The number of passengers that U.S. airlines carried so far this year is on the rise, according to a new report.
The Bureau of Transportation Statistics (BTS), the research branch of the U.S. Department of Transportation, said Thursday that domestic and international passenger seats filled in 2013 have noticeably outpaced passenger loads reached in 2012, even as airlines logged a lower number of flights and while relying more on smaller regional jets.
The report shows that 600,000 more passengers traveled in March 2013 than traveled in 2012 even though there were 2.3 percent fewer flights or 18,800 fewer in the same year-over-year comparison. During the the first quarter of 2013, 900,000 more passengers flew than did in 2012 despite a 3.4 percent reduction in flights or 76,600 fewer.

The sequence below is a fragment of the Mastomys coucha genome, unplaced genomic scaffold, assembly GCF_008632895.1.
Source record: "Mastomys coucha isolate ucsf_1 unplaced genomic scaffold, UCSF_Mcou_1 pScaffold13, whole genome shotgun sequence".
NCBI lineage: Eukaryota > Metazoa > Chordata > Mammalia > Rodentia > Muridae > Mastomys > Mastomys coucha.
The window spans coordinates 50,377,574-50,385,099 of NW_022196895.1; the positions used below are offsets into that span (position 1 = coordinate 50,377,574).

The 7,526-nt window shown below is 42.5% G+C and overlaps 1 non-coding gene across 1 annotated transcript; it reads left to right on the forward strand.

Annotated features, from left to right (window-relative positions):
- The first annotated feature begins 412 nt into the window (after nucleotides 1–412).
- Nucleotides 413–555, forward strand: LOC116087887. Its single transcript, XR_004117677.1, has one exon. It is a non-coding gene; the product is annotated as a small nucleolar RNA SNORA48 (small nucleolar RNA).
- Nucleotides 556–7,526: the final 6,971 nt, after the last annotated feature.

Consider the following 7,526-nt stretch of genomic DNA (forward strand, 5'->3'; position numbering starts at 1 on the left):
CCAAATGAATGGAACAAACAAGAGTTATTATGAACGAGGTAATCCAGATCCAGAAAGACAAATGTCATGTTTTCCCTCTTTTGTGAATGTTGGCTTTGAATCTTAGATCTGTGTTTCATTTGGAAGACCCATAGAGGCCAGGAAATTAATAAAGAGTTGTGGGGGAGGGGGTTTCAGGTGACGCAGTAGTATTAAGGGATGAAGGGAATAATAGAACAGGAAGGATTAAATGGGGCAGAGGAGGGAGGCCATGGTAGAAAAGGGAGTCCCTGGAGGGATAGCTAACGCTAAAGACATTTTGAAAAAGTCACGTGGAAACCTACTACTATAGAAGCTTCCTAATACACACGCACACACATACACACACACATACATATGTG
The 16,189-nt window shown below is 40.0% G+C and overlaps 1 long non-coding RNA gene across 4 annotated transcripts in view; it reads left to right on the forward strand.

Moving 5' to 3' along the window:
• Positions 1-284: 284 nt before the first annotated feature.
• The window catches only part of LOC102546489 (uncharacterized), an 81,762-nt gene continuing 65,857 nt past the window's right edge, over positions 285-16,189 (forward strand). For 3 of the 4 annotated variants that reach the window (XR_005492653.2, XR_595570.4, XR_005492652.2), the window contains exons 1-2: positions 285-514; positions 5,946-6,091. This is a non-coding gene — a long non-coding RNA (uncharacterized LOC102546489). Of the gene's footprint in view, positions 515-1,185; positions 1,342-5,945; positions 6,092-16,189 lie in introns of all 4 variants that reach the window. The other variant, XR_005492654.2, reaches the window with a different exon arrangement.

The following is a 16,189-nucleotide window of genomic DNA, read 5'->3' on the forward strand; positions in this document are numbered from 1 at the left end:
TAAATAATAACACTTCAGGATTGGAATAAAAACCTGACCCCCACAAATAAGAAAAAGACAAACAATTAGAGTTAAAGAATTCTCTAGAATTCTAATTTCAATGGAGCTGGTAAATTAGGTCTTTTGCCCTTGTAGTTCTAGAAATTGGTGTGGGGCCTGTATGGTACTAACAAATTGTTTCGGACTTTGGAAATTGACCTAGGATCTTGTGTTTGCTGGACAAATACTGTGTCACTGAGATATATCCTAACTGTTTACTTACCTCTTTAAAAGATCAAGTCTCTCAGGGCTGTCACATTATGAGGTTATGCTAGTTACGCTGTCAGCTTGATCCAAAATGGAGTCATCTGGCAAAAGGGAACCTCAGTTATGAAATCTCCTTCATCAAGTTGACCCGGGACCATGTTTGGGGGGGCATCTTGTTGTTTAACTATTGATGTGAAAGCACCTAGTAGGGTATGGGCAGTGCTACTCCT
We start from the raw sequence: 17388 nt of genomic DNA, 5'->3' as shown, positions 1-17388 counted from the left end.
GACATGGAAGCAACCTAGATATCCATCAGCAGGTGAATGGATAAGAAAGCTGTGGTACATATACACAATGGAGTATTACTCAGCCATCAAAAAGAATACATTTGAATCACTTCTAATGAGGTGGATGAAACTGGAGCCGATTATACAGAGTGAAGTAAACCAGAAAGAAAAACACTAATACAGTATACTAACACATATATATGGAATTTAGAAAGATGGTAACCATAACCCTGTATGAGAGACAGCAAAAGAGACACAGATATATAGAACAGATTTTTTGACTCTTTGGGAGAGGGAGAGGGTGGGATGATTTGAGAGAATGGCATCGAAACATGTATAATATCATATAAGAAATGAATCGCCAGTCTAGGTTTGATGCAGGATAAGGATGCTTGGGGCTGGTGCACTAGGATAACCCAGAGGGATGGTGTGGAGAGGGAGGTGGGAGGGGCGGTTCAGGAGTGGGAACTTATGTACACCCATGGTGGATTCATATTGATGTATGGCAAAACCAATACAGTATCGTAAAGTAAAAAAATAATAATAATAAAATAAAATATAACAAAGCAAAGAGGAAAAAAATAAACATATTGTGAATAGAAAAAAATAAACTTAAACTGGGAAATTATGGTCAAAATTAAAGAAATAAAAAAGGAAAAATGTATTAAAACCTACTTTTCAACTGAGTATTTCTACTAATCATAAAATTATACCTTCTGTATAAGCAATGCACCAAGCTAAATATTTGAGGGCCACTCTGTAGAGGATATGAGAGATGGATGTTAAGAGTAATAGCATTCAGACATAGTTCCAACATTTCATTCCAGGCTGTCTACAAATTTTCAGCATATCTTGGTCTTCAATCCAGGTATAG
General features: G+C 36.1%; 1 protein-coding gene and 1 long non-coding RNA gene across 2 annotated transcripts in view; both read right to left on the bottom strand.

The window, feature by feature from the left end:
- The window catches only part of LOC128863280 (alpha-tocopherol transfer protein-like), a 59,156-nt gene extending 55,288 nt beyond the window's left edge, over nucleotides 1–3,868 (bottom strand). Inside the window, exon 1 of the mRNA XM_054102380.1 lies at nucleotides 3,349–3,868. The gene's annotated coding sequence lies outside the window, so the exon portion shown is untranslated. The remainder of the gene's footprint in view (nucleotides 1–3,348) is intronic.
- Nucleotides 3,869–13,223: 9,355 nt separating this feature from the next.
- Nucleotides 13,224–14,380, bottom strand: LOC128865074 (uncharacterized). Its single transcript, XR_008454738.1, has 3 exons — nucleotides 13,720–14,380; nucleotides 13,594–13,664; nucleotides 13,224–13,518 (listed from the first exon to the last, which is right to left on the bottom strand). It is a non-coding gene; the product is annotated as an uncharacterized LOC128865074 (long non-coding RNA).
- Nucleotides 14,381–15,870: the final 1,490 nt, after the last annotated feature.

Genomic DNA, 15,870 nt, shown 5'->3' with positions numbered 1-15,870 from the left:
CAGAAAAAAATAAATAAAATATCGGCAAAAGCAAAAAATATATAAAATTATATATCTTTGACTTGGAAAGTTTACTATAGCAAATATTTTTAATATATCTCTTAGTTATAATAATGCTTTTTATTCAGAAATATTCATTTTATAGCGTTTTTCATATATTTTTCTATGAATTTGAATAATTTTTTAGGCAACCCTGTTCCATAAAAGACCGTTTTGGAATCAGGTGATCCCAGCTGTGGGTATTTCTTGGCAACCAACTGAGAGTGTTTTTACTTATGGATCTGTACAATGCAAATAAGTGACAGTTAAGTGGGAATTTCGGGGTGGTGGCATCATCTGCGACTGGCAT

Passenger trip length also rose by 0.9 percent in both the year-over-year and the quarter-over-quarter comparisons.
Delta Air Lines, Inc. (NYSE:DAL) led in seats filled across both time measures while Atlanta Hartsfield-Jackson International Airport, which is also Delta's hub, led in passenger traffic.
The study calculates what BTS calls load factor, which measures revenue per mile as a proportion of seat availability per mile.
Malik Singleton covers manufacturing and other economic news. His previous roles were with City Limits, TIME.com, Black Enterprise and PCMag.com. He is an adjunct at CUNY's...